“The Drunkard’s Walk: How Randomness Rules Our Lives” is a fascinating book on probability by Leonard Mlodinow (with a nice cover blurb by Stephen Hawking).
We, you and I, people in general, have a natural tendency to try to make sense out to the world, to draw lessons from the chaos and the overwhelming amount of data and experiences that we face. Trouble is, we tend to see patterns where there are none and to draw inferences from sets of data that are waaaaay too small for the conclusions to which we are prone to leap.
We tend to fire CEOs after they have had a bad year, saying to ourselves that they have lost their touch, when really much more likely it is just a random fluctuation.
Example: If a superior team can be expected to beat its opponent, on average, 2 out of 3 times they meet, then the inferior team will STILL win a 7-game series (i.e. playoffs) about once every 5 match-ups, i.e. 20% of the time or once every 5 years. (p. 70)
Another way to put it, is that CEOs who are in the top third of CEOs will have a sub-par year, on average, every 5th year. And before you say that being in the top third ain’t that great, think that the odds are 2 out of 3 that you will replace them (assuming a blind choice) with someone not as good! And I suggest you assume a great degree of randomness to the choice of a replacement, because most interview processes are beauty contests where we look for someone who exudes confidence, is like us, shares our values and makes us feel safe, comfortable, and secure. It is difficult to discern true ability.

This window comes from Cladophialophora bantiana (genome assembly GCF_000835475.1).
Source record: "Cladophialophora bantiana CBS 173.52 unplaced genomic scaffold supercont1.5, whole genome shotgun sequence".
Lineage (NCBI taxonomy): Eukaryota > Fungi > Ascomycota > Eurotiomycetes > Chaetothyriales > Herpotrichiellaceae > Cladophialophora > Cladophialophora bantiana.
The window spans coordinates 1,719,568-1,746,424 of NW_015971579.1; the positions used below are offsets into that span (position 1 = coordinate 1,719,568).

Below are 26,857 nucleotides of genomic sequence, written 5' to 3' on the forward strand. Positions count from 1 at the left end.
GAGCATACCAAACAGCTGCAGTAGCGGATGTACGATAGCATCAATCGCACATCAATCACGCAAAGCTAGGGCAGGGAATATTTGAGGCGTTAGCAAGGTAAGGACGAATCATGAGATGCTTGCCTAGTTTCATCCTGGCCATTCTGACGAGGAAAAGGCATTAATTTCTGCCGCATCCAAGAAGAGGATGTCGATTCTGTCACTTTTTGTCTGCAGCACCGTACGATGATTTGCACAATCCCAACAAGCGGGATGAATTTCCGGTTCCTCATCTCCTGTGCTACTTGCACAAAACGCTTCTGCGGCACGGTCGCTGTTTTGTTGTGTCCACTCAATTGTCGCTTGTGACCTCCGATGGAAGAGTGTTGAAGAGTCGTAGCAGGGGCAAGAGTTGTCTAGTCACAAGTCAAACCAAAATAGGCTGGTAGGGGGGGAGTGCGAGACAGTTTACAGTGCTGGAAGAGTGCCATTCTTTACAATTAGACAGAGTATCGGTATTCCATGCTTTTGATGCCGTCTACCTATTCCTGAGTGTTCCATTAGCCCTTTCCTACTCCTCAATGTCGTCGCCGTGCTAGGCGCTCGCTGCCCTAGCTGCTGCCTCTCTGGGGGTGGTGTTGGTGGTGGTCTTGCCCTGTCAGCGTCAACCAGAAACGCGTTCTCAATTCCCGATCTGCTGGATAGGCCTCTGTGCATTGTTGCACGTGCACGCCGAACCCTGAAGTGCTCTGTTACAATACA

The “Law of Small Numbers” is not a statistical or mathematical law, but a sarcastic term for the human tendency to assign meaning to sample sizes that are far too small to be reliable.
“Going against the law of small numbers requires character… anyone can sit back and point to the bottom line as justification, assessing instead a person’s actual knowledge and ability takes confidence, thought, good judgement, and, well, guts. You can’t just stand up in a meeting and yell ‘Don’t fire her. She was just at the wrong end of a Bernoulli series.’ Nor is it likely to win you any friends if you stand up and say of the gloating fellow who just sold more Toyota Camrys than anyone else in the history of the dealership, ‘It was just a random fluctuation.’ And so it rarely happens.” (p. 100)
A major component of my job is to a) make correct decisions myself and then to b) bring out the best decision-making ability in others. (Another major part is make sure decisions made are executed well, i.e. good follow-through occurs).
Our decisions are based in large part on how we interpret the world and the meaning we assign to the outcomes we see. “The Drunkard’s Walk” is an entertaining reminder of the need to challenge “natural” assumptions and common conclusions against the hard reality of the laws of probability.